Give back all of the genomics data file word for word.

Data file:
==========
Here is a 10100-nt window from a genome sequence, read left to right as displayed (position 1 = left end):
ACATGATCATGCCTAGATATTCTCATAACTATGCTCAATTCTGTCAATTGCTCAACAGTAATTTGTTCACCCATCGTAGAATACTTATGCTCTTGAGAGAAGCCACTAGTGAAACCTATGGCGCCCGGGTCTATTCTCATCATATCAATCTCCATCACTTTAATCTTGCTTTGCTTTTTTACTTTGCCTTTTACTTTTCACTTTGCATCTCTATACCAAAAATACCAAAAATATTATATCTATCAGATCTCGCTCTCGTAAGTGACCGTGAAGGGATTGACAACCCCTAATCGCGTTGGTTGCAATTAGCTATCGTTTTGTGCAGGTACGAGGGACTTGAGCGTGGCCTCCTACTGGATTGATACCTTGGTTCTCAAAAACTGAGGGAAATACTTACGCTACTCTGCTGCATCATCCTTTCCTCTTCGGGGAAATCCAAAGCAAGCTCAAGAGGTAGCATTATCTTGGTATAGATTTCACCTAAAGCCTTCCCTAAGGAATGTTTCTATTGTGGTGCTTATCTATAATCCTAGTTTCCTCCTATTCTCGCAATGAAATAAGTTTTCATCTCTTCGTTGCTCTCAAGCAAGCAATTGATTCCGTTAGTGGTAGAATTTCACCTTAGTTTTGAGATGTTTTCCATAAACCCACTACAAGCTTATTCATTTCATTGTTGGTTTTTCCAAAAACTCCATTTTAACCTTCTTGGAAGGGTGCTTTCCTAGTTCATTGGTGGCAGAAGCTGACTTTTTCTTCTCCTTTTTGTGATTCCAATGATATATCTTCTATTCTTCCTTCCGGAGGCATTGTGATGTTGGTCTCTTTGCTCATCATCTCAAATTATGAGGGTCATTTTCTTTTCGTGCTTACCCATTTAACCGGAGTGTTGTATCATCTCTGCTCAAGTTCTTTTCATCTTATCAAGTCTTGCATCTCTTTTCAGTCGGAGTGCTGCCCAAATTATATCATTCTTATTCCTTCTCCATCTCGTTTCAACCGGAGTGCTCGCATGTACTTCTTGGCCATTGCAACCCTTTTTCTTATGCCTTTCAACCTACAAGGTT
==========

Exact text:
Here is a 10100-nt window from a genome sequence, read left to right as displayed (position 1 = left end):
ACATGATCATGCCTAGATATTCTCATAACTATGCTCAATTCTGTCAATTGCTCAACAGTAATTTGTTCACCCATCGTAGAATACTTATGCTCTTGAGAGAAGCCACTAGTGAAACCTATGGCGCCCGGGTCTATTCTCATCATATCAATCTCCATCACTTTAATCTTGCTTTGCTTTTTTACTTTGCCTTTTACTTTTCACTTTGCATCTCTATACCAAAAATACCAAAAATATTATATCTATCAGATCTCGCTCTCGTAAGTGACCGTGAAGGGATTGACAACCCCTAATCGCGTTGGTTGCAATTAGCTATCGTTTTGTGCAGGTACGAGGGACTTGAGCGTGGCCTCCTACTGGATTGATACCTTGGTTCTCAAAAACTGAGGGAAATACTTACGCTACTCTGCTGCATCATCCTTTCCTCTTCGGGGAAATCCAAAGCAAGCTCAAGAGGTAGCATTATCTTGGTATAGATTTCACCTAAAGCCTTCCCTAAGGAATGTTTCTATTGTGGTGCTTATCTATAATCCTAGTTTCCTCCTATTCTCGCAATGAAATAAGTTTTCATCTCTTCGTTGCTCTCAAGCAAGCAATTGATTCCGTTAGTGGTAGAATTTCACCTTAGTTTTGAGATGTTTTCCATAAACCCACTACAAGCTTATTCATTTCATTGTTGGTTTTTCCAAAAACTCCATTTTAACCTTCTTGGAAGGGTGCTTTCCTAGTTCATTGGTGGCAGAAGCTGACTTTTTCTTCTCCTTTTTGTGATTCCAATGATATATCTTCTATTCTTCCTTCCGGAGGCATTGTGATGTTGGTCTCTTTGCTCATCATCTCAAATTATGAGGGTCATTTTCTTTTCGTGCTTACCCATTTAACCGGAGTGTTGTATCATCTCTGCTCAAGTTCTTTTCATCTTATCAAGTCTTGCATCTCTTTTCAGTCGGAGTGCTGCCCAAATTATATCATTCTTATTCCTTCTCCATCTCGTTTCAACCGGAGTGCTCGCATGTACTTCTTGGCCATTGCAACCCTTTTTCTTATGCCTTTCAACCTACAAGGTT